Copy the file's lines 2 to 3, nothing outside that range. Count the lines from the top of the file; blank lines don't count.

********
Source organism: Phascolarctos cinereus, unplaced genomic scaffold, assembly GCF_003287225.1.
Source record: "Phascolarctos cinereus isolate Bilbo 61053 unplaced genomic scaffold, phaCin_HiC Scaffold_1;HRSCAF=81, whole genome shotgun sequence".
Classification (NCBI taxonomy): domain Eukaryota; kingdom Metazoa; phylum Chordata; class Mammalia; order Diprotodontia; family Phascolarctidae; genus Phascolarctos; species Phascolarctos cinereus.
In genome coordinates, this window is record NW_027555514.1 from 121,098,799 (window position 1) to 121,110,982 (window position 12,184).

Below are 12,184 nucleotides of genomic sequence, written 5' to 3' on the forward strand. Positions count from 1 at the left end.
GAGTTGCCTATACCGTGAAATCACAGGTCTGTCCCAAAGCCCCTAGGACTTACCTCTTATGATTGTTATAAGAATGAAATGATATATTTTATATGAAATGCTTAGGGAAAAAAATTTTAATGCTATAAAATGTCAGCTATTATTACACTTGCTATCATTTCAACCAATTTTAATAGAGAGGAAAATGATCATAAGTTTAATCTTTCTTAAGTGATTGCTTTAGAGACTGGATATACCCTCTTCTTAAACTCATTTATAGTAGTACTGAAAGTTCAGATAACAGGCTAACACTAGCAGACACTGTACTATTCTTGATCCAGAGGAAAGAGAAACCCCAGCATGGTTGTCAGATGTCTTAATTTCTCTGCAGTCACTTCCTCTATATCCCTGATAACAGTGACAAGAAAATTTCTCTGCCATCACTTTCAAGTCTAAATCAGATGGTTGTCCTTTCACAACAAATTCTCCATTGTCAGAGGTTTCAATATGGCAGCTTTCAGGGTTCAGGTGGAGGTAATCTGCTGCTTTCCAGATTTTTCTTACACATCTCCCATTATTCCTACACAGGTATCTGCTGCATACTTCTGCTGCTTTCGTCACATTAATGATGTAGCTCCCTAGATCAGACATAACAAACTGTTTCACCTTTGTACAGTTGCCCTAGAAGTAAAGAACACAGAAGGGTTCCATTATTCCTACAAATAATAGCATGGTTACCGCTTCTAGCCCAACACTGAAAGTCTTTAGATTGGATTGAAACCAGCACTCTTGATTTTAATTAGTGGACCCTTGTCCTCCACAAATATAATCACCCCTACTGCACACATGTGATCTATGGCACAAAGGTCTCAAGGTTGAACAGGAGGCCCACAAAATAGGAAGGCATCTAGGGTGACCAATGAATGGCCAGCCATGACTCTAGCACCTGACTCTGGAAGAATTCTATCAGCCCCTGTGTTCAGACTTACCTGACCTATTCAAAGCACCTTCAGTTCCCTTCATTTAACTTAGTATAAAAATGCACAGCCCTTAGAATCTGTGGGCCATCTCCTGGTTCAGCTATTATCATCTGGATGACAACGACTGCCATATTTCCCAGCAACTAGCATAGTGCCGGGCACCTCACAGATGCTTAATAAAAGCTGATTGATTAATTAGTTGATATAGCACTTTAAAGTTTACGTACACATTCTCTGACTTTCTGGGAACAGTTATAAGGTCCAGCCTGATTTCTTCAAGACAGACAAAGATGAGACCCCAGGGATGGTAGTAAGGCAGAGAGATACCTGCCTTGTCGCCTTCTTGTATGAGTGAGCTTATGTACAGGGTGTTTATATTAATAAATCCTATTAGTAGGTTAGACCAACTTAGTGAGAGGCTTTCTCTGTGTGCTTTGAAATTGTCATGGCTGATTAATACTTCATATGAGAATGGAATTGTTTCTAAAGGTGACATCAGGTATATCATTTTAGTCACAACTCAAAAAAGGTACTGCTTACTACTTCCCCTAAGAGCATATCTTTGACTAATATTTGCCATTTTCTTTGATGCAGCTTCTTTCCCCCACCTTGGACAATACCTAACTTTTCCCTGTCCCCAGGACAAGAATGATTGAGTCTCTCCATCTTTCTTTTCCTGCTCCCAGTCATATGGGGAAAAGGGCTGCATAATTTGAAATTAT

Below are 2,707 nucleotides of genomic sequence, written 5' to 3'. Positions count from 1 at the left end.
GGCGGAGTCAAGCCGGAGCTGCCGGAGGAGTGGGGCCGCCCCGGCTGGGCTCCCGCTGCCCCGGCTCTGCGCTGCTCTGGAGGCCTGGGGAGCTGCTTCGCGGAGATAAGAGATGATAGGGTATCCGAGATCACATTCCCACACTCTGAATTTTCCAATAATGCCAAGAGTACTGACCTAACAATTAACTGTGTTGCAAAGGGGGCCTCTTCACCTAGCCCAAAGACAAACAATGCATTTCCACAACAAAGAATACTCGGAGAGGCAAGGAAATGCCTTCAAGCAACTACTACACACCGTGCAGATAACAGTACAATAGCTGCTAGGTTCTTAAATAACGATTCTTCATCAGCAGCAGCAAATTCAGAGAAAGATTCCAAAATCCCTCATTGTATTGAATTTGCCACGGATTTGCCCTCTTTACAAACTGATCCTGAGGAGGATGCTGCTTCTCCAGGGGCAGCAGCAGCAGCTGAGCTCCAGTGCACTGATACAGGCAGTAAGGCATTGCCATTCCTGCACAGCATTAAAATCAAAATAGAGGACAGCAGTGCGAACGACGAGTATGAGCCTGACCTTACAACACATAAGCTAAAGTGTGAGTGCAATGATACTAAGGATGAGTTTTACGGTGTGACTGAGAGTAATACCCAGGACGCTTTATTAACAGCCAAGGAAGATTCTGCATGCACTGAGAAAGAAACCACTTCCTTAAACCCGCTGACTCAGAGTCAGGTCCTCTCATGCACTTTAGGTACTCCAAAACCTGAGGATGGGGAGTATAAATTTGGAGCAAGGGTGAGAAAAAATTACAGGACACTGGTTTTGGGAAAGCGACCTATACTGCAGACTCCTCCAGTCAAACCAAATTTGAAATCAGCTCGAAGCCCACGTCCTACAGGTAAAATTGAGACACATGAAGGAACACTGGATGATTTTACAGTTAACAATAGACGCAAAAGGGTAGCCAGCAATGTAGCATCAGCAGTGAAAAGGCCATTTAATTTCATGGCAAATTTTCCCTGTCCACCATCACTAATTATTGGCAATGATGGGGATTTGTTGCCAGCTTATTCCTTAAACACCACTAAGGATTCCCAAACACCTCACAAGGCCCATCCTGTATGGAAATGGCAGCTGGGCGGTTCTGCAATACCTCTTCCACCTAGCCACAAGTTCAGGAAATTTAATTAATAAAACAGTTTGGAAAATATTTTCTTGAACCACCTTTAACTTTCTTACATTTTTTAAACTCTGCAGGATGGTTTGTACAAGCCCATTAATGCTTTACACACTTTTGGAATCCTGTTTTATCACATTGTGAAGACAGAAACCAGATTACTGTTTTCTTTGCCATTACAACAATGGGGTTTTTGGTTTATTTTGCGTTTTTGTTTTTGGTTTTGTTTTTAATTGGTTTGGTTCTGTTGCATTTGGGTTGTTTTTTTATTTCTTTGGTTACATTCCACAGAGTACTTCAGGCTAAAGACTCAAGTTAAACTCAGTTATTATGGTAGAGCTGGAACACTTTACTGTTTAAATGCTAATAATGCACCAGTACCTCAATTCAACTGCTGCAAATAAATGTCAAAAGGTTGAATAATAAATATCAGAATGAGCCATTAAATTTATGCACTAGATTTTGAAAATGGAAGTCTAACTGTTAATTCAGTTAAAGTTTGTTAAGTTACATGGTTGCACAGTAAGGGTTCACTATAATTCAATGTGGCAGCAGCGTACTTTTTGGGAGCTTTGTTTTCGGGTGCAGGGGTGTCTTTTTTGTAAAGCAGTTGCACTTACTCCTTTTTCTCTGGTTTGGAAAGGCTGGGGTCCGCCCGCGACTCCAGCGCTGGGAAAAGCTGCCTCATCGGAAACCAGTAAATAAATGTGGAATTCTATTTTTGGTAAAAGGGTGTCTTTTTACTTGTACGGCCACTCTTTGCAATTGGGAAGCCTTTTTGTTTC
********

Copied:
Source record: "Phascolarctos cinereus isolate Bilbo 61053 unplaced genomic scaffold, phaCin_HiC Scaffold_1;HRSCAF=81, whole genome shotgun sequence".
Classification (NCBI taxonomy): domain Eukaryota; kingdom Metazoa; phylum Chordata; class Mammalia; order Diprotodontia; family Phascolarctidae; genus Phascolarctos; species Phascolarctos cinereus.